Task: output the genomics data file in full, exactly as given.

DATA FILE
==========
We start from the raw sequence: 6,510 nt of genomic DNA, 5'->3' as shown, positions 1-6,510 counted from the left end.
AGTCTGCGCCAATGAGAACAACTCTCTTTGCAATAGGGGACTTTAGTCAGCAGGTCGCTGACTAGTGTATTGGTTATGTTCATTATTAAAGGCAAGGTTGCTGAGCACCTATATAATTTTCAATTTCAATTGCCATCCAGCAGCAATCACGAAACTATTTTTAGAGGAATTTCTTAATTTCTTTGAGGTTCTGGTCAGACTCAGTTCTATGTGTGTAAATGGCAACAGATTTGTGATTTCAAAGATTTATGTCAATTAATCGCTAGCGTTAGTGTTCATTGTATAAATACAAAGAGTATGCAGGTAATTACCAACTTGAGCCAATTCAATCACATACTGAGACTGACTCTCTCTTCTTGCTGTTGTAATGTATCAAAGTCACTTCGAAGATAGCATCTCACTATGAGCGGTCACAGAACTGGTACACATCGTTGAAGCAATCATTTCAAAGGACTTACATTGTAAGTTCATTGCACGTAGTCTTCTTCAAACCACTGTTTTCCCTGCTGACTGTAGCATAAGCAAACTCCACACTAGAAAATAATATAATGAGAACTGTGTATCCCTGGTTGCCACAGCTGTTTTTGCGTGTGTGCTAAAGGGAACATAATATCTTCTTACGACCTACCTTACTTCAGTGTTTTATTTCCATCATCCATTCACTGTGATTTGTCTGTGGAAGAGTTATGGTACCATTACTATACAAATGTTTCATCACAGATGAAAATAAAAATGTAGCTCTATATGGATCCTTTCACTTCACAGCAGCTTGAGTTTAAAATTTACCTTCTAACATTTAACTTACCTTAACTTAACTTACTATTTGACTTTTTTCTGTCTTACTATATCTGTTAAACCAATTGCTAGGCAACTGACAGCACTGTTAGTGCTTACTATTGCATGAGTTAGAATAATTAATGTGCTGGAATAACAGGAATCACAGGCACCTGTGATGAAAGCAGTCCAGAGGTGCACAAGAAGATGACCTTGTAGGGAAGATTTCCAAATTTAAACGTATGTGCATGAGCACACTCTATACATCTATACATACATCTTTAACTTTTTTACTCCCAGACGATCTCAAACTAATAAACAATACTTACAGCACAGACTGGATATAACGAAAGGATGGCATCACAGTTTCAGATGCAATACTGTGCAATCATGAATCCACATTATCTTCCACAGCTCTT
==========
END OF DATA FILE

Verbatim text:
We start from the raw sequence: 6,510 nt of genomic DNA, 5'->3' as shown, positions 1-6,510 counted from the left end.
AGTCTGCGCCAATGAGAACAACTCTCTTTGCAATAGGGGACTTTAGTCAGCAGGTCGCTGACTAGTGTATTGGTTATGTTCATTATTAAAGGCAAGGTTGCTGAGCACCTATATAATTTTCAATTTCAATTGCCATCCAGCAGCAATCACGAAACTATTTTTAGAGGAATTTCTTAATTTCTTTGAGGTTCTGGTCAGACTCAGTTCTATGTGTGTAAATGGCAACAGATTTGTGATTTCAAAGATTTATGTCAATTAATCGCTAGCGTTAGTGTTCATTGTATAAATACAAAGAGTATGCAGGTAATTACCAACTTGAGCCAATTCAATCACATACTGAGACTGACTCTCTCTTCTTGCTGTTGTAATGTATCAAAGTCACTTCGAAGATAGCATCTCACTATGAGCGGTCACAGAACTGGTACACATCGTTGAAGCAATCATTTCAAAGGACTTACATTGTAAGTTCATTGCACGTAGTCTTCTTCAAACCACTGTTTTCCCTGCTGACTGTAGCATAAGCAAACTCCACACTAGAAAATAATATAATGAGAACTGTGTATCCCTGGTTGCCACAGCTGTTTTTGCGTGTGTGCTAAAGGGAACATAATATCTTCTTACGACCTACCTTACTTCAGTGTTTTATTTCCATCATCCATTCACTGTGATTTGTCTGTGGAAGAGTTATGGTACCATTACTATACAAATGTTTCATCACAGATGAAAATAAAAATGTAGCTCTATATGGATCCTTTCACTTCACAGCAGCTTGAGTTTAAAATTTACCTTCTAACATTTAACTTACCTTAACTTAACTTACTATTTGACTTTTTTCTGTCTTACTATATCTGTTAAACCAATTGCTAGGCAACTGACAGCACTGTTAGTGCTTACTATTGCATGAGTTAGAATAATTAATGTGCTGGAATAACAGGAATCACAGGCACCTGTGATGAAAGCAGTCCAGAGGTGCACAAGAAGATGACCTTGTAGGGAAGATTTCCAAATTTAAACGTATGTGCATGAGCACACTCTATACATCTATACATACATCTTTAACTTTTTTACTCCCAGACGATCTCAAACTAATAAACAATACTTACAGCACAGACTGGATATAACGAAAGGATGGCATCACAGTTTCAGATGCAATACTGTGCAATCATGAATCCACATTATCTTCCACAGCTCTT